skip to content
 

Please read this page in conjunction with the Continuum Mechanics section of the Guide to Courses for Part III. Please read in particular the introduction and prerequisites in the Guide to Courses.

Please be aware that Fluid Dynamics in particular is an area where the Cambridge undergraduate course is much more advanced and specialised than corresponding courses at many other universities, including many in the UK. This is also reflected in the level of the Part III Fluids courses.

The notes below are intended to convey an idea of the previous knowledge, both in terms of mathematical methods and fluid dynamics, required, and how to prepare for Part III, if necessary. If you are unsure whether you have the required level of preparation in some of the areas, test yourself by having a go at some example sheet or past paper questions from the relevant undergraduate courses. For ecample sheets, we recommend you look only at the main questions, excluding any "extra", "additional" or "starred" questions. (Refer to the General Resources for example sheets and past papers.) Prepare yourself well by having a realistic idea of what awaits you in Part III!

Prerequisite areas

Back to main page


Mathematical Methods

This section deals in particular with the crucial mathematical methods that all Part III students wanting to take courses in Continuum Mechanics should be very comfortable with. You are expected to have seen all this material already, but we are trying to help you remember it and to push you to practice until you are really confident and fluent in the use of these methods. (The material in this section is also useful for some courses in Relativity and Gravitation.)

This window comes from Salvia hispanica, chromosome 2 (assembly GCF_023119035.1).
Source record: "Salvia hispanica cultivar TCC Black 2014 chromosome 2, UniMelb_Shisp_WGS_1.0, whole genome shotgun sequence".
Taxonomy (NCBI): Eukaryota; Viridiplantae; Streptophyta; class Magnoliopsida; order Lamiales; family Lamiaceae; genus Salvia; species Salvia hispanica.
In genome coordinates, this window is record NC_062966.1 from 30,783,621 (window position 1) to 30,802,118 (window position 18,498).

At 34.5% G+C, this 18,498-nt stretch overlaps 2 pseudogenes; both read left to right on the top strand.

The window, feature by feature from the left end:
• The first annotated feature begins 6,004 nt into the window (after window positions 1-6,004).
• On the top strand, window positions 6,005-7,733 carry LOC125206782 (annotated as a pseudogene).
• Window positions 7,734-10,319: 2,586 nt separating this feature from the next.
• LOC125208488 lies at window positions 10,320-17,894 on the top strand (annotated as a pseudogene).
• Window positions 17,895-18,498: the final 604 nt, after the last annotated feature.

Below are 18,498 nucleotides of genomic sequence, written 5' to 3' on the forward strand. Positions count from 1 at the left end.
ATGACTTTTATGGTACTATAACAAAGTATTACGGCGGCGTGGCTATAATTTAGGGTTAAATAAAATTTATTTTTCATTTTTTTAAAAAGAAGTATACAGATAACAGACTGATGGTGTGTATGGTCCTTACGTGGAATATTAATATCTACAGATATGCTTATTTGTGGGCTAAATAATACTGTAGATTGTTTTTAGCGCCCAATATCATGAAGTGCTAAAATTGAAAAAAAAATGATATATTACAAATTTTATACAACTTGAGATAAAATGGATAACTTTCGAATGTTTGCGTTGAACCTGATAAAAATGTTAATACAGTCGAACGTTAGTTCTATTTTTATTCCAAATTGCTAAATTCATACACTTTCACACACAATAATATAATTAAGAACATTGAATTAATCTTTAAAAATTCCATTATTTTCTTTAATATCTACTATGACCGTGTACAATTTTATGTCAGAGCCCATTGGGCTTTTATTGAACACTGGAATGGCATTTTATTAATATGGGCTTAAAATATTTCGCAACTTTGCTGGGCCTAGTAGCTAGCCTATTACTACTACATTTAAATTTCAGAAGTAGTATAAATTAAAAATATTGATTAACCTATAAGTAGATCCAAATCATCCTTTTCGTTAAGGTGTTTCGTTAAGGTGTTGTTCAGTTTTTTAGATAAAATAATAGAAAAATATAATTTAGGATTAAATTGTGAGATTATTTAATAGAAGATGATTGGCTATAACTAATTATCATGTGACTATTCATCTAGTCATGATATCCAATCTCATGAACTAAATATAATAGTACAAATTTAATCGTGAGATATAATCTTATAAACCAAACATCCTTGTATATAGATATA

Relevant undergraduate courses are (for relevant schedules, example sheets and exam questions, refer to the General Resources):

  • Part IA Differential Equations (DE), Vectors & Matrices (VM), Vector Calculus (VC)
  • Part IB Methods (M)
  • [Part II Mathematical Biology (MB), Fluid Dynamics II (F2)]

Reality check

  • Solution of ODEs, including by series solution. (DE)
  • Elementary linear algebra (eigenvectors and eigenvalues, …) (VM)
  • Index notation (or Einstein or suffix notation) and the summation convention. (VM)
  • Cylindrical and spherical coordinates. (VC)
  • Grad, Div, Curl (in Cartesian and polar coordinates). (VC)
  • Integral theorems: Divergence Theorem, Stokes' Theorem. (VC)
  • Tensors. (VC)
  • Solution of PDEs by separation of variables. (M)

You can test whether you are at the correct level on the questions given in these notes on Index Notation and Tensors.

Prerequisites

  • Scaling analysis. Similarity solutions of PDEs. (DE, MB, F2)

You can use these notes and exercises on Scaling Analysis to check your current level and guide your study.

Useful books and resources

  • Lecture Notes for Part IA Vector Calculus by Professors Allanach and Evans.
  • Lecture Notes on separation of variables (Part IB Methods) by Professor Josza.

Back to top, back to Relativity and Gravitation.


Fluid Mechanics

The material in this section is needed for all courses in the subject area except for Perturbation Methods. Not all courses will require knowledge of all these ideas, but will focus on different area of fluid mechanics (e.g. viscous or inviscid fluid dynamics).

Relevant undergraduate courses are (for schedules, example sheets and exam questions, refer to the General Resources):

  • Part IB Fluid Dynamics (FD)
  • Part II Fluid Dynamics II (F2)

Reality check

  • Navier-Stokes equations. Reynolds number: Euler and Stokes limits. (FD, F2)
  • Boundary conditions at rigid and free surfaces (and free surfaces with surface tension). (FD, F2)
  • Lagrangian and Eulerian descriptions. Convective (material) derivative. (FD)